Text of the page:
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MARKER DATABASE
“Bite-Size Bits of Local, National, and Global History”
“Bite-Size Bits of Local, National, and Global History”
San Francisco in San Francisco City and County, California — The American West (Pacific Coastal)
 

Hotaling Building

 
 
Hotaling Building Marker image. Click for full size.
Photographed By Andrew Ruppenstein, December 12, 2020
1. Hotaling Building Marker
Inscription.  
Built in 1866 and occupied by A.P. Hotaling & Co., this building housed the largest liquor repository on the West Coast. It survived the 1906 earthquake and fire due to a mile long fire hose laid from Fisherman's Wharf over Telegraph Hill by the U.S. Navy. This prompted the famous doggerel by Charles Field:
"If, as they say, God spanked the town
for being over frisky,
why did he burn the churches down
and save Hotaling's Whisky?"

 
Erected 1992 by E Clampus Vitus, Yerba Buena Chapter No. 1.
 
Topics and series. This historical marker is listed in this topic list: Disasters. In addition, it is included in the E Clampus Vitus series list. A significant historical year for this entry is 1866.
 
Location. 37° 47.786′ N, 122° 24.172′ W. Marker is in San Francisco, California, in San Francisco City and County. Marker is at the intersection of Jackson Street and Hotaling Place on Jackson Street. Touch for map. Marker is at or near this postal address: 451 Jackson Street, San Francisco CA 94111, United States of America. Touch for directions.
 
Other nearby markers. At least 8 other markers are within walking distance of this marker. The Banking Firm of Pioche et Bayerque (within shouting distance of this marker);
Hotaling Building Marker - wide view image. Click for full size.
Photographed By Andrew Ruppenstein, July 18, 2010
2. Hotaling Building Marker - wide view
The marker is visible just to the right of the lamppost.
Click or scan to see
this page online
Site of the Bank of Lucas, Turner & Co. (within shouting distance of this marker); 56 Gold Street (within shouting distance of this marker); First Jewish Religious Services (within shouting distance of this marker); The Salvation Army (within shouting distance of this marker); The Black Cat Café (about 300 feet away, measured in a direct line); Graceful Brick Building (about 300 feet away); The Montgomery Block (about 400 feet away). Touch for a list and map of all markers in San Francisco.
 
Also see . . .  Historic American Building Survey Record for the Hotaling Building. Library of Congress entry:
Includes 3 photos and 9 pages of information on the Hotaling Building.Statement of significance: Begun in 1866, it represents an especially fine example of the rich Italianate buildings of brick, with cast iron facades, which dominated commercial design in the 1860s and 1870s. Its builder was Anson Parsons Hotaling, head of A.P. Hotaling Company, wholesale dealers in spirits and tobacco. After a long and active career as the headquarters of the firm, the building entered a period of gradual decline following the fire of 1906.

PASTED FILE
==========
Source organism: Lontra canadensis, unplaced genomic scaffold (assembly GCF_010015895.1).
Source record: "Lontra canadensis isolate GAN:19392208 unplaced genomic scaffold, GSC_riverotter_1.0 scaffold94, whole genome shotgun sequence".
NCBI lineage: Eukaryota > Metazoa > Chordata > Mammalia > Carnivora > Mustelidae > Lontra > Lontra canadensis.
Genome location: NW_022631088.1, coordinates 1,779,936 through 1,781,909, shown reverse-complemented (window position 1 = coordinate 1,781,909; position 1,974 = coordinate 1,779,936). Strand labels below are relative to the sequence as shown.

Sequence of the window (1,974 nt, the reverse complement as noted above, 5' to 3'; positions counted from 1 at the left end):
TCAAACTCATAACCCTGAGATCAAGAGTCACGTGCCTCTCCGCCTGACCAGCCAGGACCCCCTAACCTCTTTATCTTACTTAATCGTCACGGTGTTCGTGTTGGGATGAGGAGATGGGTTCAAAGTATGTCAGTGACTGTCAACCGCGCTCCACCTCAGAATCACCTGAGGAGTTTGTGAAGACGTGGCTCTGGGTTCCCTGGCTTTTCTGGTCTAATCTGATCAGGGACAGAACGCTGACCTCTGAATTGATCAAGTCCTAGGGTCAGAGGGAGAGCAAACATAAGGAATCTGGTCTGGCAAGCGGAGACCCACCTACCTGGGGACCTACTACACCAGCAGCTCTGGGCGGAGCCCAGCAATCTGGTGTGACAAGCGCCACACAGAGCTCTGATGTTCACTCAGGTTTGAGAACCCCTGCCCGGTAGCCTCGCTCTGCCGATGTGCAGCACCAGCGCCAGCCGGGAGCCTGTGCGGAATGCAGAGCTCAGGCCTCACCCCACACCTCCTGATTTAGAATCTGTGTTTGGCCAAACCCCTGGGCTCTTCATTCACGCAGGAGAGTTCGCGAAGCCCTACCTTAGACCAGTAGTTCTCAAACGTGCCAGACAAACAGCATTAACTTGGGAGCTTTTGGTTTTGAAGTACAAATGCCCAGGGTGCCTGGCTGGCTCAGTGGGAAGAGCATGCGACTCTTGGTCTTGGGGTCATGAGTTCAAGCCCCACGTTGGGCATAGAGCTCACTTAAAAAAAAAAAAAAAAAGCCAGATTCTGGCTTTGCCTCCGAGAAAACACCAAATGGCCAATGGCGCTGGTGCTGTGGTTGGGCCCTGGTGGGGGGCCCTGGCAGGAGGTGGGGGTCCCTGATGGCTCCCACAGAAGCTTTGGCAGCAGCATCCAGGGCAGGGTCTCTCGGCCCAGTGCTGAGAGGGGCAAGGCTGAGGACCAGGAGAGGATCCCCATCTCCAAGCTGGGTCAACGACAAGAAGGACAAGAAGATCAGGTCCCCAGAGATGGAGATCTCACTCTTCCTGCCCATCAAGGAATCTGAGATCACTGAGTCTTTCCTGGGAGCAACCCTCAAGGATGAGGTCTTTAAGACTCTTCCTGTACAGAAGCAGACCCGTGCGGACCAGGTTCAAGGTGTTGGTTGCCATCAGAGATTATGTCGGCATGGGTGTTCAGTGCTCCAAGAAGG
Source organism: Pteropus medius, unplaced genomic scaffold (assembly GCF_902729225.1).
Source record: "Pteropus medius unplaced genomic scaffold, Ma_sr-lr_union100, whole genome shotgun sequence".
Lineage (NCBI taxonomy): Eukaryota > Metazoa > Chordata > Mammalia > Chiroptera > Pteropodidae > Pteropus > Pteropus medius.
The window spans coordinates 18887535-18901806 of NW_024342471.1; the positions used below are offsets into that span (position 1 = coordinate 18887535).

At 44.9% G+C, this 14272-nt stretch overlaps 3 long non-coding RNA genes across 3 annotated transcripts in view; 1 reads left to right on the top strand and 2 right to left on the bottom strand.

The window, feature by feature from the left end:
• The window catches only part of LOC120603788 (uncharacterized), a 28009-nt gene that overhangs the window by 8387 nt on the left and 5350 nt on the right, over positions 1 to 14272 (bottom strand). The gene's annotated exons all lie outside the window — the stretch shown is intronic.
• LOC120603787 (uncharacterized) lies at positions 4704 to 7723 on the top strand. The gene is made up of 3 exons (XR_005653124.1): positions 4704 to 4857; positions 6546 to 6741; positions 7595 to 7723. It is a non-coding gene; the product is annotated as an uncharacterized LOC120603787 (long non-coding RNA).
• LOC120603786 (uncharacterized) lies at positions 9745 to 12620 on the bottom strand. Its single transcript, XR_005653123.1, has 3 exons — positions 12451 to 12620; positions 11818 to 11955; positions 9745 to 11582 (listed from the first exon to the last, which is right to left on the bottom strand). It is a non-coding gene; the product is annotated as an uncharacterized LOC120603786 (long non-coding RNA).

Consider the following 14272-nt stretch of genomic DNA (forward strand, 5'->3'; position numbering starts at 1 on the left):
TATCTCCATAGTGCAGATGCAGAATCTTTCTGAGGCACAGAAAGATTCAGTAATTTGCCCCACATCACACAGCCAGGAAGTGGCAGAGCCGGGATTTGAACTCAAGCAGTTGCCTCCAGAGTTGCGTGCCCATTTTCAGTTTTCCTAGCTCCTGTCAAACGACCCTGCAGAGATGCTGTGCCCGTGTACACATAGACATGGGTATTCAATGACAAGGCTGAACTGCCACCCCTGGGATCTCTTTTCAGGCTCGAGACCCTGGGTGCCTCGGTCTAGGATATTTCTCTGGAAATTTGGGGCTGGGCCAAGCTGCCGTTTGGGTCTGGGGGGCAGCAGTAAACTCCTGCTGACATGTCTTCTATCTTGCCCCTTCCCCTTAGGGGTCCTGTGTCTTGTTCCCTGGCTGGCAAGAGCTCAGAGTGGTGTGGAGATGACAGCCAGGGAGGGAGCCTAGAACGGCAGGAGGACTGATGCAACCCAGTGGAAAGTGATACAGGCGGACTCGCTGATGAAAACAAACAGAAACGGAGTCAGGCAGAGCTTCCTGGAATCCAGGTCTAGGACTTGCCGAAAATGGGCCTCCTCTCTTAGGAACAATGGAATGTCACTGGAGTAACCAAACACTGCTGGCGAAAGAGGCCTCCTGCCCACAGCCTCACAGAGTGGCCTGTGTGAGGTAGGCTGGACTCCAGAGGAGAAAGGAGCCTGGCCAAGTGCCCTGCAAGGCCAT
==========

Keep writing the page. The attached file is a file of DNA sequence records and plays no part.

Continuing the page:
Hotaling Building and Marker - wide view image. Click for full size.
Photographed By Andrew Ruppenstein, December 12, 2020
3. Hotaling Building and Marker - wide view
Its revival to glory, in a form which actually far surpassed the ambition of A.P. Hotaling Company's time, dates from 1952 when the building was acquired by Mr. & Mrs. Henry Lawenda as a center for their wholesale decorative and design firm, Kneedler-Fauchere. This far-sighted and intelligent restoration of a prime group of buildings, on what came to be called Jackson Square (the area east of Montgomery Street), by a group of design and decoration houses, sparked the revival of an historically and architecturally prominent part of San Francisco.
(Submitted on February 9, 2011.) 
 
Jackson Street View image. Click for full size.
Photographed By Roger Sturtevant, April 14, 1934
4. Jackson Street View
This photo, courtesy of Historic American Building Survey (Library of Congress), shows a general view of the south side of Jackson Street in 1934. The Hotaling Building is visible just behind the parked cars. The buildings look much the same today as they did then, albeit with many modernizing touches, as well as additional landscaping.
The Hotaling Building in 1960 (photo courtesy of the Historic American Buildings Survey) image. Click for full size.
Photographed By Jack E. Boucher, October 2, 1960
5. The Hotaling Building in 1960 (photo courtesy of the Historic American Buildings Survey)
The Hotaling Building today image. Click for full size.
Photographed By Andrew Ruppenstein, July 18, 2010
6. The Hotaling Building today
 
 
Credits. This page was last revised on February 12, 2021. It was originally submitted on February 9, 2011, by Andrew Ruppenstein of Sacramento, California. This page has been viewed 1,174 times since then and 43 times this year. Photos:   1. submitted on December 15, 2020, by Andrew Ruppenstein of Sacramento, California.   2. submitted on February 9, 2011, by Andrew Ruppenstein of Sacramento, California.   3. submitted on December 15, 2020, by Andrew Ruppenstein of Sacramento, California.   4, 5, 6. submitted on February 9, 2011, by Andrew Ruppenstein of Sacramento, California. • Syd Whittle was the editor who published this page.

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Jul. 4, 2022